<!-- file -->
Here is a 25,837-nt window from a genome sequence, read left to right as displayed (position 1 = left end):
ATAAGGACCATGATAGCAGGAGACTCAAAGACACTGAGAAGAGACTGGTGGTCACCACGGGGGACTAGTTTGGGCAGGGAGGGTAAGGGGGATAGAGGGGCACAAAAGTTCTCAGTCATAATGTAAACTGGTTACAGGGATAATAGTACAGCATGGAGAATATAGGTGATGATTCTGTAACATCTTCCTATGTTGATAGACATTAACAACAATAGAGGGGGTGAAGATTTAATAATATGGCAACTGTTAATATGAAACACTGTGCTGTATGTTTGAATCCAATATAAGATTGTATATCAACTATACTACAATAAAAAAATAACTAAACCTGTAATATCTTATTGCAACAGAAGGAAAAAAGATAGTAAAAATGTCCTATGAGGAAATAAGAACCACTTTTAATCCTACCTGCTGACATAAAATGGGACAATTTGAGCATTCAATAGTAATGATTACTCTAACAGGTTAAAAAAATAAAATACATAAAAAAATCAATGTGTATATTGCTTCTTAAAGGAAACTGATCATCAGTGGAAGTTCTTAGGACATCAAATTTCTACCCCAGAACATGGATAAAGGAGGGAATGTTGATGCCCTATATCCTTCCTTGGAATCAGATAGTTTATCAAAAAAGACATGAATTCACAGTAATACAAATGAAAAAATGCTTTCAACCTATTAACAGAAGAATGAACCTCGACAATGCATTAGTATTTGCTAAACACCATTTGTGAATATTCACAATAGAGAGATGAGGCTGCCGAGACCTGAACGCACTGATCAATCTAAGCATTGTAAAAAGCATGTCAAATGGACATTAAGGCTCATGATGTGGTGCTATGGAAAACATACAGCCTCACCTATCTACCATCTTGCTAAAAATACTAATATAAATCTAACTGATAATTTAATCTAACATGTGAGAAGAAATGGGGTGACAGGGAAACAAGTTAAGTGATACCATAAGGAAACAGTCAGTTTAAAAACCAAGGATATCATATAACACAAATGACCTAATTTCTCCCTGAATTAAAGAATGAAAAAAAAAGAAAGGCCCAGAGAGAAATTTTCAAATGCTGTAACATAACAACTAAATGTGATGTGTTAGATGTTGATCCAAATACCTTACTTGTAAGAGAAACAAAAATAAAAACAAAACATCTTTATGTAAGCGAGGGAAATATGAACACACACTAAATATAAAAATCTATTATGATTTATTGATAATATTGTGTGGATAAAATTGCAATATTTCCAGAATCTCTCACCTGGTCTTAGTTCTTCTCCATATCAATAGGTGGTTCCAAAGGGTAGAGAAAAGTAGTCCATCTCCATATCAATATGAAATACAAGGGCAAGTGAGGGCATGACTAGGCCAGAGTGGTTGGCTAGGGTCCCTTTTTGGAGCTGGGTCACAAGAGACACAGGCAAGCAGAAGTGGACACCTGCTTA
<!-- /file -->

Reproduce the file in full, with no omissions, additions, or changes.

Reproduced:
Here is a 25,837-nt window from a genome sequence, read left to right as displayed (position 1 = left end):
ATAAGGACCATGATAGCAGGAGACTCAAAGACACTGAGAAGAGACTGGTGGTCACCACGGGGGACTAGTTTGGGCAGGGAGGGTAAGGGGGATAGAGGGGCACAAAAGTTCTCAGTCATAATGTAAACTGGTTACAGGGATAATAGTACAGCATGGAGAATATAGGTGATGATTCTGTAACATCTTCCTATGTTGATAGACATTAACAACAATAGAGGGGGTGAAGATTTAATAATATGGCAACTGTTAATATGAAACACTGTGCTGTATGTTTGAATCCAATATAAGATTGTATATCAACTATACTACAATAAAAAAATAACTAAACCTGTAATATCTTATTGCAACAGAAGGAAAAAAGATAGTAAAAATGTCCTATGAGGAAATAAGAACCACTTTTAATCCTACCTGCTGACATAAAATGGGACAATTTGAGCATTCAATAGTAATGATTACTCTAACAGGTTAAAAAAATAAAATACATAAAAAAATCAATGTGTATATTGCTTCTTAAAGGAAACTGATCATCAGTGGAAGTTCTTAGGACATCAAATTTCTACCCCAGAACATGGATAAAGGAGGGAATGTTGATGCCCTATATCCTTCCTTGGAATCAGATAGTTTATCAAAAAAGACATGAATTCACAGTAATACAAATGAAAAAATGCTTTCAACCTATTAACAGAAGAATGAACCTCGACAATGCATTAGTATTTGCTAAACACCATTTGTGAATATTCACAATAGAGAGATGAGGCTGCCGAGACCTGAACGCACTGATCAATCTAAGCATTGTAAAAAGCATGTCAAATGGACATTAAGGCTCATGATGTGGTGCTATGGAAAACATACAGCCTCACCTATCTACCATCTTGCTAAAAATACTAATATAAATCTAACTGATAATTTAATCTAACATGTGAGAAGAAATGGGGTGACAGGGAAACAAGTTAAGTGATACCATAAGGAAACAGTCAGTTTAAAAACCAAGGATATCATATAACACAAATGACCTAATTTCTCCCTGAATTAAAGAATGAAAAAAAAAGAAAGGCCCAGAGAGAAATTTTCAAATGCTGTAACATAACAACTAAATGTGATGTGTTAGATGTTGATCCAAATACCTTACTTGTAAGAGAAACAAAAATAAAAACAAAACATCTTTATGTAAGCGAGGGAAATATGAACACACACTAAATATAAAAATCTATTATGATTTATTGATAATATTGTGTGGATAAAATTGCAATATTTCCAGAATCTCTCACCTGGTCTTAGTTCTTCTCCATATCAATAGGTGGTTCCAAAGGGTAGAGAAAAGTAGTCCATCTCCATATCAATATGAAATACAAGGGCAAGTGAGGGCATGACTAGGCCAGAGTGGTTGGCTAGGGTCCCTTTTTGGAGCTGGGTCACAAGAGACACAGGCAAGCAGAAGTGGACACCTGCTTA